Moisture-loving fungi evolved in wet forests, and would have been poorly equipped to survive on their own in this changing environment.
The findings, published in the journal Proceedings of the Royal Society B, are the fruit of intense genetic sleuthing.
Using powerful new tools, scientists compared some 1,500 stretches of DNA in 119 modern ant species, two-thirds of them farming ants.
By identifying the non-farming ant most closely related to the fungi-cultivating species, they were able to construct an evolutionary tree going back in time.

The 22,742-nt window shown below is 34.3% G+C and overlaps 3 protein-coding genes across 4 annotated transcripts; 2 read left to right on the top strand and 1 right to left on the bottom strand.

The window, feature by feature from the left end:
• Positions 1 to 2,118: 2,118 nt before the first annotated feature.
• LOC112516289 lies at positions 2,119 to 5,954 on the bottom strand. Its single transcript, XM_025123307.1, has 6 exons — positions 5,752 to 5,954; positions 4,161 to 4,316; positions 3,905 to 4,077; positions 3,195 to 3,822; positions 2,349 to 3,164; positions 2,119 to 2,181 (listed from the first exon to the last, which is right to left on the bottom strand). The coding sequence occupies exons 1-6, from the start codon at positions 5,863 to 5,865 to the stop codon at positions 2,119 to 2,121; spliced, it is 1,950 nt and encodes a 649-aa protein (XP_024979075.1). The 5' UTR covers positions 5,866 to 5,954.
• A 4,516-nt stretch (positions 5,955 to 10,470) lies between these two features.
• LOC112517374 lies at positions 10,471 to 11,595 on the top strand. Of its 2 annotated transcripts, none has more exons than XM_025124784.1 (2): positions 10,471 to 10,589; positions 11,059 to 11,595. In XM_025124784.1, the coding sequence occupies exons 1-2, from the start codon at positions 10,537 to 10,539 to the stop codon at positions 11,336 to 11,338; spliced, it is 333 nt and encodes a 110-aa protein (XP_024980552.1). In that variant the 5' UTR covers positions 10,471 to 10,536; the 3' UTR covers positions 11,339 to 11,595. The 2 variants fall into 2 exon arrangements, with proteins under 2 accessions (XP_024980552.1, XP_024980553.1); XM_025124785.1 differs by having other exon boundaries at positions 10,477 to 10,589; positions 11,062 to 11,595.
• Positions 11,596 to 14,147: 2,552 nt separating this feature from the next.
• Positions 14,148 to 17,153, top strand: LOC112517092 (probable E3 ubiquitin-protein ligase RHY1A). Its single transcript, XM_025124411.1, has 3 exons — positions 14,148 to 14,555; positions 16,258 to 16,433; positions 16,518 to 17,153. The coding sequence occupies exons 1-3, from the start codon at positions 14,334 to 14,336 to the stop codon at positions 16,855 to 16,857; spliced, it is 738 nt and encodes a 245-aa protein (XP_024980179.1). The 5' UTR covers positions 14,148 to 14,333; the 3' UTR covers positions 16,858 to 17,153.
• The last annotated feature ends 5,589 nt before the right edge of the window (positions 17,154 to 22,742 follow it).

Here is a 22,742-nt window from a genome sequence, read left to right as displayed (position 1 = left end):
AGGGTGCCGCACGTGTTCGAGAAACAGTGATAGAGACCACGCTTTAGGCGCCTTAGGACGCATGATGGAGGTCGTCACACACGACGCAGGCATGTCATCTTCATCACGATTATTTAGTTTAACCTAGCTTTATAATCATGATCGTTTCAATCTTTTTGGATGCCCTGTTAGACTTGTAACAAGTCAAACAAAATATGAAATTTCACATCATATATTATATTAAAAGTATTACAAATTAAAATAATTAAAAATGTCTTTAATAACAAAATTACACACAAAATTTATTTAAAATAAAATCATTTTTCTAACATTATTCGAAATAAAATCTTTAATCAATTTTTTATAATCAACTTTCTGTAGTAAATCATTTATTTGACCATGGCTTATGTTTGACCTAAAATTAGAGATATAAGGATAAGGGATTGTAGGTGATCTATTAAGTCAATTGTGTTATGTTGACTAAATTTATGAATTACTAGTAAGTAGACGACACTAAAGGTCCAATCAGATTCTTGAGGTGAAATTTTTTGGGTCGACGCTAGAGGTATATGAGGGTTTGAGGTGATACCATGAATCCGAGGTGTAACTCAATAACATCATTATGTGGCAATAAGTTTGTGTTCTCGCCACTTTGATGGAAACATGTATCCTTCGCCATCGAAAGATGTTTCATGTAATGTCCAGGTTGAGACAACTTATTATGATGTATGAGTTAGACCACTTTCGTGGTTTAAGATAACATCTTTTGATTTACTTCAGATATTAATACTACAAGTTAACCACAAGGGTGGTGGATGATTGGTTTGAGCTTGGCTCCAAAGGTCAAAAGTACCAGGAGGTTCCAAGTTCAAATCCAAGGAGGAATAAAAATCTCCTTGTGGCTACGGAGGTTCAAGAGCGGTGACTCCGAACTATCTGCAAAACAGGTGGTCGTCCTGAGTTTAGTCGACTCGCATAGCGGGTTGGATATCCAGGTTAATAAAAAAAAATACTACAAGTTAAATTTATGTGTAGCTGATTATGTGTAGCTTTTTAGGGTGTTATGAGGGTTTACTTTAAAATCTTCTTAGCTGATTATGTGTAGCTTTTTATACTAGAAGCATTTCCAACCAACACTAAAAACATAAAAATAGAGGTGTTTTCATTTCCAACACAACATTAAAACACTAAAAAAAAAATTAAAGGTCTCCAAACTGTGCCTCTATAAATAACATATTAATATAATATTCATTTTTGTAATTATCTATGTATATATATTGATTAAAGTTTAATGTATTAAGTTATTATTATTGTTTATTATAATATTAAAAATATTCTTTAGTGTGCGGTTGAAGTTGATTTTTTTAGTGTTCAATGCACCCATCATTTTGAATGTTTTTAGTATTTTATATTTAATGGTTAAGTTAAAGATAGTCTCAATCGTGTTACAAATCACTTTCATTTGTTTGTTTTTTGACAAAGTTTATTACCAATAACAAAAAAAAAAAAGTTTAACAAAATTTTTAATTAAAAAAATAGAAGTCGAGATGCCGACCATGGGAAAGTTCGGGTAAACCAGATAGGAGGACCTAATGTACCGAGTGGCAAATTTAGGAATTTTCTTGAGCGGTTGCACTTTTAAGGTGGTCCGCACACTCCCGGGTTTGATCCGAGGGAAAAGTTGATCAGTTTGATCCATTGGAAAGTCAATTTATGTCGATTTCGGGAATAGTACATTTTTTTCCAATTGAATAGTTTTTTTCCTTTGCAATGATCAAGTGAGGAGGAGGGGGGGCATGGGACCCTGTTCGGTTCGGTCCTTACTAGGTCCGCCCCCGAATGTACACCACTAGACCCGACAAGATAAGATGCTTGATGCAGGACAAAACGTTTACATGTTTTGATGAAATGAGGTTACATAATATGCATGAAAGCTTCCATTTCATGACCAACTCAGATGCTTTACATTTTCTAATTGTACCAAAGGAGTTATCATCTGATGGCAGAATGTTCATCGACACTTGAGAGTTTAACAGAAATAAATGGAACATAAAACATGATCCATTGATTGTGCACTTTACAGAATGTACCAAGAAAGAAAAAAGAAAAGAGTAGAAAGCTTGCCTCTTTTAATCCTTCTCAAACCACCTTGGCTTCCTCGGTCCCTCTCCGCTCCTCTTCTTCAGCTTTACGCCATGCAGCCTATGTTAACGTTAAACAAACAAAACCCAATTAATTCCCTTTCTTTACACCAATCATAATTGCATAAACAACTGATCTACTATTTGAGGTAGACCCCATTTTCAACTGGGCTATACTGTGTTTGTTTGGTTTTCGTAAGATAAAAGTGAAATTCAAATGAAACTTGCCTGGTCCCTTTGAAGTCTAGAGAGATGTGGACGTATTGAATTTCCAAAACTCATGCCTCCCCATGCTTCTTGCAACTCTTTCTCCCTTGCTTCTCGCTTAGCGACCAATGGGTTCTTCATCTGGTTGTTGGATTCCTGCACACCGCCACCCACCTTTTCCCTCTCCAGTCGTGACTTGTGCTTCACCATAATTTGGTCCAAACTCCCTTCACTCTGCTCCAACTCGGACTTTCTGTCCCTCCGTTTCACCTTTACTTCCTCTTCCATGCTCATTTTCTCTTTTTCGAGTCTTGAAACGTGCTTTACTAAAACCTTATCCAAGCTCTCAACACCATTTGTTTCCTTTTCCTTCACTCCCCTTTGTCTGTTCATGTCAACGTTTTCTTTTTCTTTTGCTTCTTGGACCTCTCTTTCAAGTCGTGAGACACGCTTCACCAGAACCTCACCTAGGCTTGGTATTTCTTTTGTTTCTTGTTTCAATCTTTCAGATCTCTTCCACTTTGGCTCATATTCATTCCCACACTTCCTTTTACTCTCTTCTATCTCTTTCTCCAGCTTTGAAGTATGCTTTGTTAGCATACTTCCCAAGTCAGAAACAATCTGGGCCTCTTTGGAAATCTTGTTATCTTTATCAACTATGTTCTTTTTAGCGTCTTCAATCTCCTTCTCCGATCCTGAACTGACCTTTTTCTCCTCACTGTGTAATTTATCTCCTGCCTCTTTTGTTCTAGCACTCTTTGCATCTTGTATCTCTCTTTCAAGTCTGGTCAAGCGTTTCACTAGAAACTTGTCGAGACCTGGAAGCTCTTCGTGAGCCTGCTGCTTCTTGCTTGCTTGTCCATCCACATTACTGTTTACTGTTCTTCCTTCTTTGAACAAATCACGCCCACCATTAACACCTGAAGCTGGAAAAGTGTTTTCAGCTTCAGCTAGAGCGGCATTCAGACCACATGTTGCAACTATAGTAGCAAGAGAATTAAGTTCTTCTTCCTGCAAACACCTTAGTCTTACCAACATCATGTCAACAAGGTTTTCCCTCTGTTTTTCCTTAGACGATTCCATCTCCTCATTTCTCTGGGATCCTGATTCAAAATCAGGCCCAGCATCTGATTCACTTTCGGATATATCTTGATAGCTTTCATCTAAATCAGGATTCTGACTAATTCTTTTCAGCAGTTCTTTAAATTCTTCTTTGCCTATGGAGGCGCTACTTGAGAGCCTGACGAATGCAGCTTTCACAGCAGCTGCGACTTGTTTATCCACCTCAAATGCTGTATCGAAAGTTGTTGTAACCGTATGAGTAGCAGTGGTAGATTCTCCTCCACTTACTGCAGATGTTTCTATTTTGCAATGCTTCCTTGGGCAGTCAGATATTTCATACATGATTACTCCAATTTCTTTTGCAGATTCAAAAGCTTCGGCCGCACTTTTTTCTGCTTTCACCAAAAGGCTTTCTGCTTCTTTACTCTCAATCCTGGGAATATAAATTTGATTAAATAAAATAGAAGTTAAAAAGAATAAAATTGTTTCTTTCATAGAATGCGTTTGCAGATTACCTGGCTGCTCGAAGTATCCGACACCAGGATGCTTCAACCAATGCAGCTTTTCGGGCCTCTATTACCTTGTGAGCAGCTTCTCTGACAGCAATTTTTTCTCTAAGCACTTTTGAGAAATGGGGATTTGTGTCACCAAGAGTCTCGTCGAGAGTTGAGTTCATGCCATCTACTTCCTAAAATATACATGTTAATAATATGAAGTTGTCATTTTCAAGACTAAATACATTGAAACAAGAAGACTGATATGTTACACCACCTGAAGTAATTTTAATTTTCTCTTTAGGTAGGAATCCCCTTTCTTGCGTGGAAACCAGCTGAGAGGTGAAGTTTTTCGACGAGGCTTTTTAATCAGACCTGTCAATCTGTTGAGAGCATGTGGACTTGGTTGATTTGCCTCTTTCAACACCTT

"Higher agricultural-ant societies have been practicing sustainable, industrial-scale agriculture for millions of years," said lead researcher Ted Schultz, the museum's curator of ants.
There may be lessons there for our own species, he added.
"They provide all the nourishment needed for their societies using a single crop that is resistant to disease, pests and droughts at a scale and level of efficiency that rivals human agriculture," he said in a statement.